What the HBR researchers found was the more representative of the category a brand is (i.e. the less differentiated it is), the higher the sales volume or market share. The overt implication is that, for big mainstream brands, differentiation is not just unnecessary but something undesirable.
Indeed, brands such as Band-Aid, Google and Coke have become so representative of their categories that they have become synonyms for their entire category.
The HBR research also found that the degree at which a brand stands out from its competitors is correlated with higher pricing and lower sales volume. So, standing out is not without benefit, and very important for premium brands, but tends to only be achievable for brands with relatively small market share.
Similarly, the Ehrenberg Bass Institute concludes that, while some ‘creative standout’, which they refer to as ‘distinctiveness’, is good for boosting the effectiveness of advertising, aiming for complete standout i.e. true differentiation, is largely unachievable and unnecessary for mainstream brands. And for small, niche brands which are often differentiated, the path to growth will almost always involve becoming more representative of their category, which will naturally involve a reduction in levels of perceived differentiation.
A slight caveat to the above is when products really are different. No one would, or should, suggest that Tesla or Prius marketing not involve reference to being hybrid or electric against an entire category of ‘normal’ cars, or that AirBnB not call out its difference versus hotels. But truly differentiated products, those that the users think are different, not just the makers, are much rarer than we think (as the Ehrenberg Bass Institute data illustrates). It’s also worth noting that all the above examples are, at least currently, relatively niche players in their respective categories and it remains to be seen how different they might be perceived if they ever became the dominant choice in their category.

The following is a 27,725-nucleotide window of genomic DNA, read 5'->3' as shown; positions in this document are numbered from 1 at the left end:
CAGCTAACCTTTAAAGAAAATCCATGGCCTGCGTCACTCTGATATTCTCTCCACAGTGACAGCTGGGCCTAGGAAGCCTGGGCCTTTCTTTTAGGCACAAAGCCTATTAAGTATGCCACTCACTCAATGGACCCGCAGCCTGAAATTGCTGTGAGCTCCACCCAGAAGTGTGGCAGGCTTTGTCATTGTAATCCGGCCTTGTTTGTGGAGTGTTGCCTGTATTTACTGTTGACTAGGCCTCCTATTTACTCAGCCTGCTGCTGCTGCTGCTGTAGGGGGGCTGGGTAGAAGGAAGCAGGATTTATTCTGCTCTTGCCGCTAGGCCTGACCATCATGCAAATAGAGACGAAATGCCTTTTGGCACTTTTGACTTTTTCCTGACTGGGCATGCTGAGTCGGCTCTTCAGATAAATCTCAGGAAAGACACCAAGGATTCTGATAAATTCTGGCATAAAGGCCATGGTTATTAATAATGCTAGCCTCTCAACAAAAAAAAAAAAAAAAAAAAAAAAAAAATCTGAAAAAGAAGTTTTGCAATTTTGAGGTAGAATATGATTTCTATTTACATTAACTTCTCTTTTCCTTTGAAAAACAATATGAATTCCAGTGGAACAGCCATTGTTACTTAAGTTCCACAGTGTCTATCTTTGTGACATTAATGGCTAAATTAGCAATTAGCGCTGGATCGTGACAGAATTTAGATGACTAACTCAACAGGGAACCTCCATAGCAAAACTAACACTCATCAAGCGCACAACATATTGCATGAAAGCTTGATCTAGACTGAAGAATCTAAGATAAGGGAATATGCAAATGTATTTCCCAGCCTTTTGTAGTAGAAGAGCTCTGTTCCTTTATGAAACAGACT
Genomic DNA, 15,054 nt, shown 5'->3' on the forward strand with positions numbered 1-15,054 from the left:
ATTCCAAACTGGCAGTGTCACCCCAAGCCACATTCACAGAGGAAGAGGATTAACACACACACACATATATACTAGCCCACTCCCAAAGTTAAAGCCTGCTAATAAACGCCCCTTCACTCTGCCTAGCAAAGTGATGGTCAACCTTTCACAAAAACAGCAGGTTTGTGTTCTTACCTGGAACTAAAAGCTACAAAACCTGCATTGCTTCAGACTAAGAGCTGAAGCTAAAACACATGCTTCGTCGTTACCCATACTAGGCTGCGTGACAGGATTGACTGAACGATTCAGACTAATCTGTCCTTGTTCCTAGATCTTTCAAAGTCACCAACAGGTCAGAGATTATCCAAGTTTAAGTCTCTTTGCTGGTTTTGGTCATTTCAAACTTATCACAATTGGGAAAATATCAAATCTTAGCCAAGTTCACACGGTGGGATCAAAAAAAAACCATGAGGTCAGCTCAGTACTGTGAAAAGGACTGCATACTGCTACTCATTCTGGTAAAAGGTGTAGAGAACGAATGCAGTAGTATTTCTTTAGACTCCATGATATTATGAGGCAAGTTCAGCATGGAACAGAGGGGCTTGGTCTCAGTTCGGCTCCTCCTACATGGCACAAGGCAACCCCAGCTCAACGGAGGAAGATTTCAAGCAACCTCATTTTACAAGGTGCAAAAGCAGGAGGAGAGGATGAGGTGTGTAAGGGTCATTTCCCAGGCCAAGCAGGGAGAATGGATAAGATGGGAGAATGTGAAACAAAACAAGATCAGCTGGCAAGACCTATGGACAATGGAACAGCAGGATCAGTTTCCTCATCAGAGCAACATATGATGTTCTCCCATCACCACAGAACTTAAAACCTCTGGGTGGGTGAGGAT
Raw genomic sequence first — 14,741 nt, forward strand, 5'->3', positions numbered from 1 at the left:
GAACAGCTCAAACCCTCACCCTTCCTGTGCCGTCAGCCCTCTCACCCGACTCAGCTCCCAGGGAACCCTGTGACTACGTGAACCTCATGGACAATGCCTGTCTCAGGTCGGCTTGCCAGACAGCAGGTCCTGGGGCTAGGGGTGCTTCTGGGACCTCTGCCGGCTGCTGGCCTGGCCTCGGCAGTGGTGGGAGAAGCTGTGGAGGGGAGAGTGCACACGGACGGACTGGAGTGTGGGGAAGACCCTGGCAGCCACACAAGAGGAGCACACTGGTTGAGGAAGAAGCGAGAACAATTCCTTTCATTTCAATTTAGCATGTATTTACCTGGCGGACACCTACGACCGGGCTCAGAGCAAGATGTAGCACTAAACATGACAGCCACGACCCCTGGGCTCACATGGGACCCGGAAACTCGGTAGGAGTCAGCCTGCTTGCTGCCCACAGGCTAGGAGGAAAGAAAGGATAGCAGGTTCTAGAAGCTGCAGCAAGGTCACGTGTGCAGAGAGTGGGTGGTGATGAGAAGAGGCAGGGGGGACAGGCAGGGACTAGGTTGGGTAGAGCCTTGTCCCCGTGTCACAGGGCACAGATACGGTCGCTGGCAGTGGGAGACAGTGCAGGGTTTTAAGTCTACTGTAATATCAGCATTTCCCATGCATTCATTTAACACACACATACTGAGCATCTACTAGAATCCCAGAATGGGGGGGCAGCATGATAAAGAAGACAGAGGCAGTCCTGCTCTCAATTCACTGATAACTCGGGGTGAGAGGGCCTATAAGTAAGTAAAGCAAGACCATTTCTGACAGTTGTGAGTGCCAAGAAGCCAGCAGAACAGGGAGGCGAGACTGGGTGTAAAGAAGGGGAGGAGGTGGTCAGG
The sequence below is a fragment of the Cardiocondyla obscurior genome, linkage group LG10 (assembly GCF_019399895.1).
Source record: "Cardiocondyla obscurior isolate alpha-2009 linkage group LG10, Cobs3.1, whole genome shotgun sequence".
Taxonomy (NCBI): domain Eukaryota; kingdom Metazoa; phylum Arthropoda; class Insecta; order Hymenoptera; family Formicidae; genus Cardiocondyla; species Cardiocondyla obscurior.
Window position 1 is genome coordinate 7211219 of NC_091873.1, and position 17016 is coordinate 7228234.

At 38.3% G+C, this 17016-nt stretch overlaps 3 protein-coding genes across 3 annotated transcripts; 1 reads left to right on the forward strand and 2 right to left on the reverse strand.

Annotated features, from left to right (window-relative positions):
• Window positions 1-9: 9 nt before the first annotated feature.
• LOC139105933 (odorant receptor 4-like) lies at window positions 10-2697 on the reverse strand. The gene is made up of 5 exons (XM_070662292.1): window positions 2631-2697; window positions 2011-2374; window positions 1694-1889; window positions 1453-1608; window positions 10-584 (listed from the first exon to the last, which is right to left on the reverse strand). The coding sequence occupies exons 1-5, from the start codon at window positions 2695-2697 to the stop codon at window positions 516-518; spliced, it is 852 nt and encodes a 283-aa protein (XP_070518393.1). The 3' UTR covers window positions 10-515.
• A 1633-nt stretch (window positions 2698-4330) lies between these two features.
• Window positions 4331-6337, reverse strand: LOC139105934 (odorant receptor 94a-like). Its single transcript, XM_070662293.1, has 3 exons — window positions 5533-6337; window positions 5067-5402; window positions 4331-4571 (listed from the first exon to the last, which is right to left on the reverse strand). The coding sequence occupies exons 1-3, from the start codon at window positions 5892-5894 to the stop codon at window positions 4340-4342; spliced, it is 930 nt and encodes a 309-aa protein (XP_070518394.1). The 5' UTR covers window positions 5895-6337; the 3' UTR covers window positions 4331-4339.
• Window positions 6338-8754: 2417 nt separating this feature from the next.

If we can, as an industry, move on from our attachment to differentiation there are two clear benefits. One is avoiding wasting hours in workshops looking for a ‘differentiated’ product feature that doesn’t have any consumer value or isn’t really different – I was once briefed to base an entire campaign on a car boot that was one centimeter longer than the main competitor’s car. The second, and much more valuable benefit, is having a much bigger pool to play in with regards advertising positioning and message.
Campaigns like Cadbury Gorilla are off the table if differentiation is the goal, yet it helped both to sell more chocolate and to sell at a higher price. The now famous, charming and, most importantly, effective John Lewis Christmas campaigns wouldn’t be an option either.
Neither communicated a point of difference (or any information at all). Indeed, many of the leading brands in their categories, far from talking differentiation, merely take a category benefit and use that as their brand platform – Snickers talks satisfaction, Toyota Hilux talks reliability, John Lewis talks about the joy of Christmas giving etc although they do execute these platforms in wonderfully distinctive ways.
So even if the facts don’t help us unlearn our belief in needing to be different, or have USP’s or shoppers needing a reason to buy something, in the interests of producing both more creative and more effective marketing we should probably leave differentiation behind.
- Simon Bird is the group strategy director at Spark PHD.